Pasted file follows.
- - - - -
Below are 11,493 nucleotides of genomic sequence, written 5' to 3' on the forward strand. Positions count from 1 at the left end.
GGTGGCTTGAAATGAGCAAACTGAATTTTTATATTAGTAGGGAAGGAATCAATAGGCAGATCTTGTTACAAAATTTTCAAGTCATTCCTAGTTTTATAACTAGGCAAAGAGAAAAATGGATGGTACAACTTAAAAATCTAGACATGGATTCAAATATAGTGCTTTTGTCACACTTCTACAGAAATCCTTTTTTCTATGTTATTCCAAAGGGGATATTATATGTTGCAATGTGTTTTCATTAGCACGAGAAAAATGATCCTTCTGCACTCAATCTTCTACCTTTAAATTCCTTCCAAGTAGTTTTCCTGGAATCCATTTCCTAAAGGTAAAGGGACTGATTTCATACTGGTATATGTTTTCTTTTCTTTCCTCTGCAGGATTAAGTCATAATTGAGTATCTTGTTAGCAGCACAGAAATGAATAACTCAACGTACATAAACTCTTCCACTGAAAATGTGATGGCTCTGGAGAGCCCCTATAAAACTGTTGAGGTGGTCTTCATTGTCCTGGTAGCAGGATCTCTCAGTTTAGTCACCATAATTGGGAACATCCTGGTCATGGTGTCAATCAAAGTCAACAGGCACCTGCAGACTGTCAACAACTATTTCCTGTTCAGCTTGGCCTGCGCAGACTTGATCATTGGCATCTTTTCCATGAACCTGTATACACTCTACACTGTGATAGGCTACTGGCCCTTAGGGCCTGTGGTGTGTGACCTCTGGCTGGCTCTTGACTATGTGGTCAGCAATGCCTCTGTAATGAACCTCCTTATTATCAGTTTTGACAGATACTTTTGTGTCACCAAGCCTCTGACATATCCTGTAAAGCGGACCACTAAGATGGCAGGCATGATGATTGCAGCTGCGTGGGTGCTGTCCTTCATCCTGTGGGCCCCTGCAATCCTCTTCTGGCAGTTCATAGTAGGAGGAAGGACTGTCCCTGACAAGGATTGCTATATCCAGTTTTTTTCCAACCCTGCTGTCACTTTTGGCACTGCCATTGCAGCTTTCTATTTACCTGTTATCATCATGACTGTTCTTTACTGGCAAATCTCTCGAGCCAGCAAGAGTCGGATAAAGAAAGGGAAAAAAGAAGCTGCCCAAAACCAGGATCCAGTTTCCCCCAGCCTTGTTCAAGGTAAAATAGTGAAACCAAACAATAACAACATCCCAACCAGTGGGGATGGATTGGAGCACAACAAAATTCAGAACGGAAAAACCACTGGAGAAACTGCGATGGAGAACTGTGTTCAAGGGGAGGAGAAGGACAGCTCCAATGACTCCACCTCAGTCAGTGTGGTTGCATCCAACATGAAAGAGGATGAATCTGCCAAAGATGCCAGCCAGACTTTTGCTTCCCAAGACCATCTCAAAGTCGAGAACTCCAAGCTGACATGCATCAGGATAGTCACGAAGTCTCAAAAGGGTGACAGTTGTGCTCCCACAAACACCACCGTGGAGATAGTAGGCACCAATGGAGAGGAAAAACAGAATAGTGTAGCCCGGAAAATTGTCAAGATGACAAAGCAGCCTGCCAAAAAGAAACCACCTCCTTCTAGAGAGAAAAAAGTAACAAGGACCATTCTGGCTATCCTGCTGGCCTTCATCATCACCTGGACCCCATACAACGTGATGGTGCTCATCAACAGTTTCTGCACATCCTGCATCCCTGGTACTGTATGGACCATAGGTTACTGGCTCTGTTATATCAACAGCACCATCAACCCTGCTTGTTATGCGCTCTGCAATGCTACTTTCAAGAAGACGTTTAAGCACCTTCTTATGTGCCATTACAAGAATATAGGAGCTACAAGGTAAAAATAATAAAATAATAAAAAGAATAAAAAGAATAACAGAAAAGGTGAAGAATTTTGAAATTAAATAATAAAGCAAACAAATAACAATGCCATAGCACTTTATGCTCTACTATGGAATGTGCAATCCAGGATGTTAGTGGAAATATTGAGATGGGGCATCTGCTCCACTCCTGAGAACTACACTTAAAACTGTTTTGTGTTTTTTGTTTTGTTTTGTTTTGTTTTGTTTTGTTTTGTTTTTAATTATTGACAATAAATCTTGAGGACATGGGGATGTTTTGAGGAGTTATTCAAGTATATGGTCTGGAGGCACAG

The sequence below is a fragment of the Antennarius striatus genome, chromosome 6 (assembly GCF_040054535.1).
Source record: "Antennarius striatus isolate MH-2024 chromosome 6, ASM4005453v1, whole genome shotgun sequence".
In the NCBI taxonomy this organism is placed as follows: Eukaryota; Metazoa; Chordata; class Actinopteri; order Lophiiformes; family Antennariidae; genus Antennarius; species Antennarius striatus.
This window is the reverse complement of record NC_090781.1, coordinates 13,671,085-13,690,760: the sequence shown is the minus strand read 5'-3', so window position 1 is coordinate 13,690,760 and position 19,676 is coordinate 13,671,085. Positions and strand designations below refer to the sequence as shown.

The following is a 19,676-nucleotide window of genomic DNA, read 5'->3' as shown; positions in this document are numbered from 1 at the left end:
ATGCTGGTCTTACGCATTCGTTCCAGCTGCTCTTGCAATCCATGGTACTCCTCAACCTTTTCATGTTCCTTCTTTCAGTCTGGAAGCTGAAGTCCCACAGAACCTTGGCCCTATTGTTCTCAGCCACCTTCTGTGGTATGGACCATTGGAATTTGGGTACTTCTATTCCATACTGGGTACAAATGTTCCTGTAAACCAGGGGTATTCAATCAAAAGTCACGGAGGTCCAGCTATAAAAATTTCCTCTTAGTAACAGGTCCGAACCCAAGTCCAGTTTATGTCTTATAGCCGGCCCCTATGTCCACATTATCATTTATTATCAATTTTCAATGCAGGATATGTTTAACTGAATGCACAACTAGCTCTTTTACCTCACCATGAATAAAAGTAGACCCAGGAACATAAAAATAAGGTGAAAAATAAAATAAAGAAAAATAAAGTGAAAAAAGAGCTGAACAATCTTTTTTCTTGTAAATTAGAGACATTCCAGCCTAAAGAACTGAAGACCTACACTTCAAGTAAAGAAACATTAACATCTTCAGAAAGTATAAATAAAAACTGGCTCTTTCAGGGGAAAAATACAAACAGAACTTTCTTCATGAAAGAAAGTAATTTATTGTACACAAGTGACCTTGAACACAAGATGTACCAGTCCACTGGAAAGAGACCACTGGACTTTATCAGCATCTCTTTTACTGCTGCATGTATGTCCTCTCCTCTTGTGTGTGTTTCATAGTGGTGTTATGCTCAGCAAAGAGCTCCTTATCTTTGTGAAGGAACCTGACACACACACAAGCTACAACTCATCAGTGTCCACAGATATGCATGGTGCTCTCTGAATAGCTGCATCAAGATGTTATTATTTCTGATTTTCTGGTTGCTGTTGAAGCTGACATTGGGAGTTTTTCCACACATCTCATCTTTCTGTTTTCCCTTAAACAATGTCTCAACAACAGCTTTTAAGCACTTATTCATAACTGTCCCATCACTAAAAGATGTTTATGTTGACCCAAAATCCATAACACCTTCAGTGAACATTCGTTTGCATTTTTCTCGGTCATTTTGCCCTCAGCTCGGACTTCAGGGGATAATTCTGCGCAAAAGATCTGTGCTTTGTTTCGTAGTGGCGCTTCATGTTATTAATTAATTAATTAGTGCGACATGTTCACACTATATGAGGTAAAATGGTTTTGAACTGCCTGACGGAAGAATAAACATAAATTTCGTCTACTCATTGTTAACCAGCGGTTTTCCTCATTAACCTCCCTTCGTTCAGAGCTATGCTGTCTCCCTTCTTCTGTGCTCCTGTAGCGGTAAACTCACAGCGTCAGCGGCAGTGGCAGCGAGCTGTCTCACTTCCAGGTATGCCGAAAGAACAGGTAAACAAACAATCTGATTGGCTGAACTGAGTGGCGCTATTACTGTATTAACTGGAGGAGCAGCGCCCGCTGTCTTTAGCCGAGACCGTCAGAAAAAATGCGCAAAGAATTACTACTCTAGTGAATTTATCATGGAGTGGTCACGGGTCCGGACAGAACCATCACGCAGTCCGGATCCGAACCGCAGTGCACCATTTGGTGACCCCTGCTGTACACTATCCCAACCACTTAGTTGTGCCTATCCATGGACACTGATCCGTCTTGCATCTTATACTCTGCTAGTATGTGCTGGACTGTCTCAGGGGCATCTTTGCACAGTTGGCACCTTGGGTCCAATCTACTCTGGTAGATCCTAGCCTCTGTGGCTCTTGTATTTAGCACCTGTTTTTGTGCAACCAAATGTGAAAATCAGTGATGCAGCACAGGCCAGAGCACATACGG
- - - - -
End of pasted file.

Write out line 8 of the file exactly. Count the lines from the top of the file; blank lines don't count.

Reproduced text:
ATGCTGGTCTTACGCATTCGTTCCAGCTGCTCTTGCAATCCATGGTACTCCTCAACCTTTTCATGTTCCTTCTTTCAGTCTGGAAGCTGAAGTCCCACAGAACCTTGGCCCTATTGTTCTCAGCCACCTTCTGTGGTATGGACCATTGGAATTTGGGTACTTCTATTCCATACTGGGTACAAATGTTCCTGTAAACCAGGGGTATTCAATCAAAAGTCACGGAGGTCCAGCTATAAAAATTTCCTCTTAGTAACAGGTCCGAACCCAAGTCCAGTTTATGTCTTATAGCCGGCCCCTATGTCCACATTATCATTTATTATCAATTTTCAATGCAGGATATGTTTAACTGAATGCACAACTAGCTCTTTTACCTCACCATGAATAAAAGTAGACCCAGGAACATAAAAATAAGGTGAAAAATAAAATAAAGAAAAATAAAGTGAAAAAAGAGCTGAACAATCTTTTTTCTTGTAAATTAGAGACATTCCAGCCTAAAGAACTGAAGACCTACACTTCAAGTAAAGAAACATTAACATCTTCAGAAAGTATAAATAAAAACTGGCTCTTTCAGGGGAAAAATACAAACAGAACTTTCTTCATGAAAGAAAGTAATTTATTGTACACAAGTGACCTTGAACACAAGATGTACCAGTCCACTGGAAAGAGACCACTGGACTTTATCAGCATCTCTTTTACTGCTGCATGTATGTCCTCTCCTCTTGTGTGTGTTTCATAGTGGTGTTATGCTCAGCAAAGAGCTCCTTATCTTTGTGAAGGAACCTGACACACACACAAGCTACAACTCATCAGTGTCCACAGATATGCATGGTGCTCTCTGAATAGCTGCATCAAGATGTTATTATTTCTGATTTTCTGGTTGCTGTTGAAGCTGACATTGGGAGTTTTTCCACACATCTCATCTTTCTGTTTTCCCTTAAACAATGTCTCAACAACAGCTTTTAAGCACTTATTCATAACTGTCCCATCACTAAAAGATGTTTATGTTGACCCAAAATCCATAACACCTTCAGTGAACATTCGTTTGCATTTTTCTCGGTCATTTTGCCCTCAGCTCGGACTTCAGGGGATAATTCTGCGCAAAAGATCTGTGCTTTGTTTCGTAGTGGCGCTTCATGTTATTAATTAATTAATTAGTGCGACATGTTCACACTATATGAGGTAAAATGGTTTTGAACTGCCTGACGGAAGAATAAACATAAATTTCGTCTACTCATTGTTAACCAGCGGTTTTCCTCATTAACCTCCCTTCGTTCAGAGCTATGCTGTCTCCCTTCTTCTGTGCTCCTGTAGCGGTAAACTCACAGCGTCAGCGGCAGTGGCAGCGAGCTGTCTCACTTCCAGGTATGCCGAAAGAACAGGTAAACAAACAATCTGATTGGCTGAACTGAGTGGCGCTATTACTGTATTAACTGGAGGAGCAGCGCCCGCTGTCTTTAGCCGAGACCGTCAGAAAAAATGCGCAAAGAATTACTACTCTAGTGAATTTATCATGGAGTGGTCACGGGTCCGGACAGAACCATCACGCAGTCCGGATCCGAACCGCAGTGCACCATTTGGTGACCCCTGCTGTACACTATCCCAACCACTTAGTTGTGCCTATCCATGGACACTGATCCGTCTTGCATCTTATACTCTGCTAGTATGTGCTGGACTGTCTCAGGGGCATCTTTGCACAGTTGGCACCTTGGGTCCAATCTACTCTGGTAGATCCTAGCCTCTGTGGCTCTTGTATTTAGCACCTGTTTTTGTGCAACCAAATGTGAAAATCAGTGATGCAGCACAGGCCAGAGCACATACGG